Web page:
Flat Bar vs Drop Bar, What's The Difference?
Scratching your head about the difference between drop handlebar and flat handlebar bikes? Here's everything you need to know when choosing your next bike or considering a conversion.
Flat Bars or Drop Bars? Let's Start At The Start.
Here at Marin Bikes we might be best known as a mountain bike brand, but it’s no secret that we love bikes of all shapes and sizes, with plenty of options for drop handlebars and flat handlebars to choose from.
The Marin Bikes drop-bar bike family now covers six different model ranges, for everything from rugged city commutes to heading over the horizon with your life packed into your panniers. We also offer a range of Marin bikes with flat handlebars, including some that are very much designed to do the same types of riding as a drop-bar bike.
You might be wondering why we do this, and whether we just build up the same frame with different components, depending on whether we want to end up with a drop bar or flat bar bike.
First, let’s start with the basics of the difference between drop handlebars and flat handlebars and then discuss which is better.
Drop Bars (The Curly Ones)
Drop handlebars bring your head lower down towards your stem, lowering your centre of gravity and making you more aerodynamic.
They demand a little more flexibility than a flat bar but are fast, look sporty and you may like the comfort of being able to move your hands around.
Flat Bars (The Not Curly Ones)
Flat handlebars offer a more upright position on your bike, lifting your head up and straightening out your back.
They don’t need as much flexibility to use, they can help keep your eyes ‘up’ making it easier to see what’s coming up and they can make riding with a backpack easier.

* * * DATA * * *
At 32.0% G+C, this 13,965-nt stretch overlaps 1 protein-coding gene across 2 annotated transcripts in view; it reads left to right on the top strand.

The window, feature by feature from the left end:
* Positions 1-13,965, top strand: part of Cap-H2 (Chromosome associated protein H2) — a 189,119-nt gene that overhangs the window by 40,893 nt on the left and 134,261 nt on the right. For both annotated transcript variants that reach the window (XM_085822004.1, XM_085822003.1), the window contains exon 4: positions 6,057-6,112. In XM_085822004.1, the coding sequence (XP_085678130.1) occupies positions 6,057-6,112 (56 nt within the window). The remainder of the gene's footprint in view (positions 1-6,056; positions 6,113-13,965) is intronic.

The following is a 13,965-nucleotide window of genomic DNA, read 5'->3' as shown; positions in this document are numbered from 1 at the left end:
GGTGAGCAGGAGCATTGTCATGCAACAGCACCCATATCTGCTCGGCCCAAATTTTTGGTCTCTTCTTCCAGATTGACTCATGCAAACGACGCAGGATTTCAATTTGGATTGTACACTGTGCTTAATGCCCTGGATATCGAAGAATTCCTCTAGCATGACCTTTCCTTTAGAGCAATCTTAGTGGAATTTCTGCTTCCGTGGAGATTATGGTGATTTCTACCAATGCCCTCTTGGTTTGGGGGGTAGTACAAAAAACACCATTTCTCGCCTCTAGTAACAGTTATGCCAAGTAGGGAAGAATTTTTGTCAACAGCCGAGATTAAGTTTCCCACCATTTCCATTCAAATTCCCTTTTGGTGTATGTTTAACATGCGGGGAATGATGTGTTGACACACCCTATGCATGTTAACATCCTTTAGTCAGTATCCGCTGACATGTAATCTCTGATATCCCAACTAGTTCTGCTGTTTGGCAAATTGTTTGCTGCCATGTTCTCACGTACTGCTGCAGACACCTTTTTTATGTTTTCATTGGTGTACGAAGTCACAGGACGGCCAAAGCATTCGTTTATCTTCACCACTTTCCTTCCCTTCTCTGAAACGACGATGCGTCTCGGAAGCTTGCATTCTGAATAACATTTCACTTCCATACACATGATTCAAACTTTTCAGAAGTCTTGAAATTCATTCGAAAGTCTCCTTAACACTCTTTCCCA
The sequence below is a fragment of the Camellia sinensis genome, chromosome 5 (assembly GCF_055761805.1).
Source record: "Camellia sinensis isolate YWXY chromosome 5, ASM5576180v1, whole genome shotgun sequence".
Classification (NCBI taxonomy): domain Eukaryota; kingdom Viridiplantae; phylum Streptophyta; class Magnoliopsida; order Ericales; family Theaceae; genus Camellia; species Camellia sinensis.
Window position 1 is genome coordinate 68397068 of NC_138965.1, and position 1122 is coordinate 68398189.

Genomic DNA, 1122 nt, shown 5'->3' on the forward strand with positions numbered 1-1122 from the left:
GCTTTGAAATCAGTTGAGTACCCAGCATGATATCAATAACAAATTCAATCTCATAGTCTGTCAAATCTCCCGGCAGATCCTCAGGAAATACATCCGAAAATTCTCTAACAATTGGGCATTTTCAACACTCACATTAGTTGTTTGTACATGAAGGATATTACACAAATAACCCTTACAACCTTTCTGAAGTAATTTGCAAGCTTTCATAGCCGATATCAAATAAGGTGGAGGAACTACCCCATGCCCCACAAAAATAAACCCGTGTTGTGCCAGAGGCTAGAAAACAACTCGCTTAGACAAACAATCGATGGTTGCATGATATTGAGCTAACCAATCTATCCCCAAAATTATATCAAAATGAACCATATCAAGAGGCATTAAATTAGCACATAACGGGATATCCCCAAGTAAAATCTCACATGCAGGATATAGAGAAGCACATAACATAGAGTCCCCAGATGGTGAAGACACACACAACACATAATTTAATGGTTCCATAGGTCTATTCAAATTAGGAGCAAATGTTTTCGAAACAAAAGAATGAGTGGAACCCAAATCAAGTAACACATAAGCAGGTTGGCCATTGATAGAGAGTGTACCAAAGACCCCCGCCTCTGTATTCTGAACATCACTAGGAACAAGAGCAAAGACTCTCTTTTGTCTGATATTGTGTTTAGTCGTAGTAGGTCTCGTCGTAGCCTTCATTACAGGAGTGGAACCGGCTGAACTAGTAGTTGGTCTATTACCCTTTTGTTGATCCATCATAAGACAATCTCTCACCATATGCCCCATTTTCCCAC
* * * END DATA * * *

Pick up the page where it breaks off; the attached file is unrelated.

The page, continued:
So Which Is Better, Drop-Bar or Flat-Bar?
So should you choose a flat handlebar bike or a drop handlebar bike?
It’s rarely as simple as ‘drops for the road, flats for the trails’. In fact, much of the appeal of the modern, drop bar bike is how different they look and feel to a flat bar bike - providing a unique experience to what many riders have grown up with.
Our advice would be to try both at your local Marin dealer and feel for yourself which you prefer.
A random and very scientific test sample of Marin stuff (the folks that were in the office on the day we wrote this!) confirmed that most people prefer drop-bars for riding longer distances but prefer flat bars for off-road, around town, commuting or more relaxed rides.
Can I Convert Drop To Flat Handlebars?
You might be asking ‘can I convert my drop-bar handlebars to flat bars?’ or 'how do I fit a drop handlebar to my flat-bar bike?'.
We’re not here to tell you that you can’t but it’s a slightly trickier procedure than it seems.
First of all, flat bar and drop bar bikes have very different controls. On flat bar bikes, your gear shifters and brake levers are separate units, although they might share a mount to take up less space. On a drop-bar bike, gear shifters and brakes are usually integrated into one unit (some people even call them “brifters”).
The design of drop-bar brakes and shifters is completely different to the gears and brakes on a flat bar bike, as they’re designed to be mounted more or less vertically. So if you want to swap you’ll need to budget for more than just a new set of bars. You’ll need flat bar-compatible brakes and shifters if you’re going to flat bars. If you’re swapping to drops, you’ll need drop-bar compatible brakes and shifters - either an integrated unit or separate brakes and one or more bar-end shifters.
That’s not all though. Your bike’s brake calipers and derailleurs may be designed to work with one particular type of handlebar control, but not another. On cable-operated brakes and gears, road and mountain bike systems are often designed around different leverage ratios and cable pull. If you mix and match one to another, you’ll have problems. Different disk brake levers and calipers may not work with each other, or even use the same type of hydraulic fluid.